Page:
I would like to express here a personal complaint, which will also answer your question: as a child I learnt to work with a compass and straightedge, but there was a great drawback: I learnt that a compass is used to draw circles.
This, obviously, is right, but there also is another use of the compass, which is to estimate a distance between two points: this can be seen in movies about ancient ships, where the captain holds a ruler in one hand, and uses the compass to measure multiples of a certain distance along that ruler.
As I had not learnt to use the compass in that way, I always thought that a circle is something round, and during later education, I first needed to pass via that "round" comprehension before realising that the definition of a circle is a list of points at an equal distance from a central point.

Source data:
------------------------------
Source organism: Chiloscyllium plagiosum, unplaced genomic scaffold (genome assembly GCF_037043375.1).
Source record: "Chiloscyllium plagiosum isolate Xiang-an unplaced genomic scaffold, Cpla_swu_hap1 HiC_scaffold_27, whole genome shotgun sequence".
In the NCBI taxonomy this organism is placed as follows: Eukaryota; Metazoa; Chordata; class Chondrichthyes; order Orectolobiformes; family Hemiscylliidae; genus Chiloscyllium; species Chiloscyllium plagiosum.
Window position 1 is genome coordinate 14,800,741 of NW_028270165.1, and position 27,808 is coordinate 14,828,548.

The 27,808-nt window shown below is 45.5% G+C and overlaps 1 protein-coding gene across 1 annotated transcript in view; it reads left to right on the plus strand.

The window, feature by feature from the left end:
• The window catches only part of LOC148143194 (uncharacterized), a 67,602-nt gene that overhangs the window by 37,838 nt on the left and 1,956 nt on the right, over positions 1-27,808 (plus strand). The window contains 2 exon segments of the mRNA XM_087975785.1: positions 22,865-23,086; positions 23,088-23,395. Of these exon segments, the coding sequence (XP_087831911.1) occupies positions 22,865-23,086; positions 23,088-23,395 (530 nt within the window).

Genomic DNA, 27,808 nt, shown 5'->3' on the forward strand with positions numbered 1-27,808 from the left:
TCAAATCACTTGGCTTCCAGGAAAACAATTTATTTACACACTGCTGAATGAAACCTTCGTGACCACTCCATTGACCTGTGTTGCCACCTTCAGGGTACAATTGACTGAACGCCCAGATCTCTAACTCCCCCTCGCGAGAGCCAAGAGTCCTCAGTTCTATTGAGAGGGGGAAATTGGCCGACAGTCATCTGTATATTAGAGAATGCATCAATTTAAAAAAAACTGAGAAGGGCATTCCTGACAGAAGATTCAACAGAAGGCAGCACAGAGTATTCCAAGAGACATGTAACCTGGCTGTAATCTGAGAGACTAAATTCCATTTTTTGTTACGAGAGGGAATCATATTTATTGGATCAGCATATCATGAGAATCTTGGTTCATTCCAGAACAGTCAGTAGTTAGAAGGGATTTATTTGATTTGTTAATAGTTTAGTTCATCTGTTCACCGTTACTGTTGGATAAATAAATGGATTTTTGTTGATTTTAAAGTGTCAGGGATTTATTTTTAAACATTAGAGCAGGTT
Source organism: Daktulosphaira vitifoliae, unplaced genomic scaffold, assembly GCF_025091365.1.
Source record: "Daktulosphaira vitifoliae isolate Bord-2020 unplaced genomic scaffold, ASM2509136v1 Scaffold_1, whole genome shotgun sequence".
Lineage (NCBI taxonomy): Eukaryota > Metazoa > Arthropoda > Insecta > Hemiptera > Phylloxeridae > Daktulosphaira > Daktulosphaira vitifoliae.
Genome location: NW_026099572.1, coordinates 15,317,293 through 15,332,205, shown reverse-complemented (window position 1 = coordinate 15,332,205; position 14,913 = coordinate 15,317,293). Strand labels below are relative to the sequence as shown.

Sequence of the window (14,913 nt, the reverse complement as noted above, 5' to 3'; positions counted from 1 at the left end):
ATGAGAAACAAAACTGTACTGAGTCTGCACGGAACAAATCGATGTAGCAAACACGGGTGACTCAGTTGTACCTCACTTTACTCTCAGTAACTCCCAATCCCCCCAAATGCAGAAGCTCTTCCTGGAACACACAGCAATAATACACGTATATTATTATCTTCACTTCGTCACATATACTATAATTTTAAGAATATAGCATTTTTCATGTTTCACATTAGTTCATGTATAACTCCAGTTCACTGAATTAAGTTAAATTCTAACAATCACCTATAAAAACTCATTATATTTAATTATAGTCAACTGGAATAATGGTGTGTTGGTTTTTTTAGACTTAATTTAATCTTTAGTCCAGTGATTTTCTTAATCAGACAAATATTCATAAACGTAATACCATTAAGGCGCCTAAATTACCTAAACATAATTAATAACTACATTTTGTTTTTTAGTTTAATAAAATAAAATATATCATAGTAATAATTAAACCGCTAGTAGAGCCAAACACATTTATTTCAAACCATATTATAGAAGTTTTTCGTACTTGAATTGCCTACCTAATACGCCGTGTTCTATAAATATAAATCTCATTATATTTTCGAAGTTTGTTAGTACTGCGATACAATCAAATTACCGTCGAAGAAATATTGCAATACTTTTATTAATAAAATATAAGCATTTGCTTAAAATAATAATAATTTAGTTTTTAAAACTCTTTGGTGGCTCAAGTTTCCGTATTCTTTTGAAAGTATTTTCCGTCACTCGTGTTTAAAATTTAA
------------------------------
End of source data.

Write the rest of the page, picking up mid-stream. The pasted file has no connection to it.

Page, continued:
If I had learnt to use the compass in two ways (drawing a circle and measuring distances), I might have realised earlier that a circle is a set of equidistant points directly, without needing to pass via the "round" comprehension, which is for a student something which reduces the understanding of the matter.
Now to answer your question: if you don't use a compass but instead you use a computer program to draw circles and arcs, how will you then pass the most important property of a circle to your students: not the fact that a circle is round but the fact that it consists of equidistant points?